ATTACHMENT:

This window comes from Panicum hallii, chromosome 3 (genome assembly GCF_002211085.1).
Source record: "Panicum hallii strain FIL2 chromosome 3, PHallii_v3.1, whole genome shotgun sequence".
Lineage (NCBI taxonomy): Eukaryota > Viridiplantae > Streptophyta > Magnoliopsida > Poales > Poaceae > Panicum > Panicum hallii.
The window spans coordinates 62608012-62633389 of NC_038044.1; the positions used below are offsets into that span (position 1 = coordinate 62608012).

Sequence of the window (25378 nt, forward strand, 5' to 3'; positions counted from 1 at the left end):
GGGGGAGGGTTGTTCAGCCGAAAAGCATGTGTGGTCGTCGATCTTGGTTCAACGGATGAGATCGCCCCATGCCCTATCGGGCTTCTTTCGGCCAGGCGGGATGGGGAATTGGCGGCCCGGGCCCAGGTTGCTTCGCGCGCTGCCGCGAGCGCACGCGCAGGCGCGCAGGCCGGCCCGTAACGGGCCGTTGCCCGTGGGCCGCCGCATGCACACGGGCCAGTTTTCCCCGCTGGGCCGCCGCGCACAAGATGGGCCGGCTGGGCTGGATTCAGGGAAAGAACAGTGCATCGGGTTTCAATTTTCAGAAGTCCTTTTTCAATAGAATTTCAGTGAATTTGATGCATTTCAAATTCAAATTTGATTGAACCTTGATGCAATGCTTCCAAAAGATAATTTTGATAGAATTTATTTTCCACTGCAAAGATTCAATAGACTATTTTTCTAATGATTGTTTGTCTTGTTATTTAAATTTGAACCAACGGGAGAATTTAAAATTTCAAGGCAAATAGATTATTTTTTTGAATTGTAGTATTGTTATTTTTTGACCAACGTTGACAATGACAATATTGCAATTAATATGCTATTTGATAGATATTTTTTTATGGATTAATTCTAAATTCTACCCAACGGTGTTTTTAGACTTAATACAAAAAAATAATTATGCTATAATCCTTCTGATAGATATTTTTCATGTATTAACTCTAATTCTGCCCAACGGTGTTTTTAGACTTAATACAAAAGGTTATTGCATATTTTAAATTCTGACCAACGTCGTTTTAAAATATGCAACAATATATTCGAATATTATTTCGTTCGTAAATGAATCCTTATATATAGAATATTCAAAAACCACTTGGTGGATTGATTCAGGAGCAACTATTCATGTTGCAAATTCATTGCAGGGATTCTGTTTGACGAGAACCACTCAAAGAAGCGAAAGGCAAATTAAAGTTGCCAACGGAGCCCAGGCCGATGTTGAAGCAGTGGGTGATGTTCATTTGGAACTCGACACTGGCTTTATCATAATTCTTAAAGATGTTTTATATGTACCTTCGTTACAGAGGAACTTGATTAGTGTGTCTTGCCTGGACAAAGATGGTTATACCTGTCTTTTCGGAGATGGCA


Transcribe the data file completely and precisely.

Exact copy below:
This window comes from Panicum hallii, chromosome 3 (genome assembly GCF_002211085.1).
Source record: "Panicum hallii strain FIL2 chromosome 3, PHallii_v3.1, whole genome shotgun sequence".
Lineage (NCBI taxonomy): Eukaryota > Viridiplantae > Streptophyta > Magnoliopsida > Poales > Poaceae > Panicum > Panicum hallii.
The window spans coordinates 62608012-62633389 of NC_038044.1; the positions used below are offsets into that span (position 1 = coordinate 62608012).

Sequence of the window (25378 nt, forward strand, 5' to 3'; positions counted from 1 at the left end):
GGGGGAGGGTTGTTCAGCCGAAAAGCATGTGTGGTCGTCGATCTTGGTTCAACGGATGAGATCGCCCCATGCCCTATCGGGCTTCTTTCGGCCAGGCGGGATGGGGAATTGGCGGCCCGGGCCCAGGTTGCTTCGCGCGCTGCCGCGAGCGCACGCGCAGGCGCGCAGGCCGGCCCGTAACGGGCCGTTGCCCGTGGGCCGCCGCATGCACACGGGCCAGTTTTCCCCGCTGGGCCGCCGCGCACAAGATGGGCCGGCTGGGCTGGATTCAGGGAAAGAACAGTGCATCGGGTTTCAATTTTCAGAAGTCCTTTTTCAATAGAATTTCAGTGAATTTGATGCATTTCAAATTCAAATTTGATTGAACCTTGATGCAATGCTTCCAAAAGATAATTTTGATAGAATTTATTTTCCACTGCAAAGATTCAATAGACTATTTTTCTAATGATTGTTTGTCTTGTTATTTAAATTTGAACCAACGGGAGAATTTAAAATTTCAAGGCAAATAGATTATTTTTTTGAATTGTAGTATTGTTATTTTTTGACCAACGTTGACAATGACAATATTGCAATTAATATGCTATTTGATAGATATTTTTTTATGGATTAATTCTAAATTCTACCCAACGGTGTTTTTAGACTTAATACAAAAAAATAATTATGCTATAATCCTTCTGATAGATATTTTTCATGTATTAACTCTAATTCTGCCCAACGGTGTTTTTAGACTTAATACAAAAGGTTATTGCATATTTTAAATTCTGACCAACGTCGTTTTAAAATATGCAACAATATATTCGAATATTATTTCGTTCGTAAATGAATCCTTATATATAGAATATTCAAAAACCACTTGGTGGATTGATTCAGGAGCAACTATTCATGTTGCAAATTCATTGCAGGGATTCTGTTTGACGAGAACCACTCAAAGAAGCGAAAGGCAAATTAAAGTTGCCAACGGAGCCCAGGCCGATGTTGAAGCAGTGGGTGATGTTCATTTGGAACTCGACACTGGCTTTATCATAATTCTTAAAGATGTTTTATATGTACCTTCGTTACAGAGGAACTTGATTAGTGTGTCTTGCCTGGACAAAGATGGTTATACCTGTCTTTTCGGAGATGGCA